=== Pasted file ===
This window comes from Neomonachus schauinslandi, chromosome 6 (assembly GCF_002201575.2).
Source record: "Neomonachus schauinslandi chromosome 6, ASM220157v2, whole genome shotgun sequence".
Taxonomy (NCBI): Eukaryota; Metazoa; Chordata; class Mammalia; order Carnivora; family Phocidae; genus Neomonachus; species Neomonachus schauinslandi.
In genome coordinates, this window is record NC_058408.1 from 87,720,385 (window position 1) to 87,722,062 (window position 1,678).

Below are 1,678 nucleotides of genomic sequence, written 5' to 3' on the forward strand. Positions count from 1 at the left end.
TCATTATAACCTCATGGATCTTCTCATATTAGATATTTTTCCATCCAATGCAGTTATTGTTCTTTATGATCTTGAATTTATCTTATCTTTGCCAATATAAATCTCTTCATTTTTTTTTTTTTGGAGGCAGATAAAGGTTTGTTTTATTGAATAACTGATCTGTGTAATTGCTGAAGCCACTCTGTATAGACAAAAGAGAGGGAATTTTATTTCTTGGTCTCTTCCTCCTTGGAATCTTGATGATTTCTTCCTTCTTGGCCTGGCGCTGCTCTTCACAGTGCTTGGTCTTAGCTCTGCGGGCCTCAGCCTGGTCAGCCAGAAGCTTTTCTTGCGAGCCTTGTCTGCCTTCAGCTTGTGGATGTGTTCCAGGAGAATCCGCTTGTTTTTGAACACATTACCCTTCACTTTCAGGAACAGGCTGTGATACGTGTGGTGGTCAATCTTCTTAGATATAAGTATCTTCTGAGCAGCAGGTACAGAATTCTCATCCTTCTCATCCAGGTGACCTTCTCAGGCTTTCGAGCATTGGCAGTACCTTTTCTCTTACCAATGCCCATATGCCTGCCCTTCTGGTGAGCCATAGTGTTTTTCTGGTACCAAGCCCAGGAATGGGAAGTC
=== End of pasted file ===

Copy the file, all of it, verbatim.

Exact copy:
This window comes from Neomonachus schauinslandi, chromosome 6 (assembly GCF_002201575.2).
Source record: "Neomonachus schauinslandi chromosome 6, ASM220157v2, whole genome shotgun sequence".
Taxonomy (NCBI): Eukaryota; Metazoa; Chordata; class Mammalia; order Carnivora; family Phocidae; genus Neomonachus; species Neomonachus schauinslandi.
In genome coordinates, this window is record NC_058408.1 from 87,720,385 (window position 1) to 87,722,062 (window position 1,678).

Below are 1,678 nucleotides of genomic sequence, written 5' to 3' on the forward strand. Positions count from 1 at the left end.
TCATTATAACCTCATGGATCTTCTCATATTAGATATTTTTCCATCCAATGCAGTTATTGTTCTTTATGATCTTGAATTTATCTTATCTTTGCCAATATAAATCTCTTCATTTTTTTTTTTTTGGAGGCAGATAAAGGTTTGTTTTATTGAATAACTGATCTGTGTAATTGCTGAAGCCACTCTGTATAGACAAAAGAGAGGGAATTTTATTTCTTGGTCTCTTCCTCCTTGGAATCTTGATGATTTCTTCCTTCTTGGCCTGGCGCTGCTCTTCACAGTGCTTGGTCTTAGCTCTGCGGGCCTCAGCCTGGTCAGCCAGAAGCTTTTCTTGCGAGCCTTGTCTGCCTTCAGCTTGTGGATGTGTTCCAGGAGAATCCGCTTGTTTTTGAACACATTACCCTTCACTTTCAGGAACAGGCTGTGATACGTGTGGTGGTCAATCTTCTTAGATATAAGTATCTTCTGAGCAGCAGGTACAGAATTCTCATCCTTCTCATCCAGGTGACCTTCTCAGGCTTTCGAGCATTGGCAGTACCTTTTCTCTTACCAATGCCCATATGCCTGCCCTTCTGGTGAGCCATAGTGTTTTTCTGGTACCAAGCCCAGGAATGGGAAGTC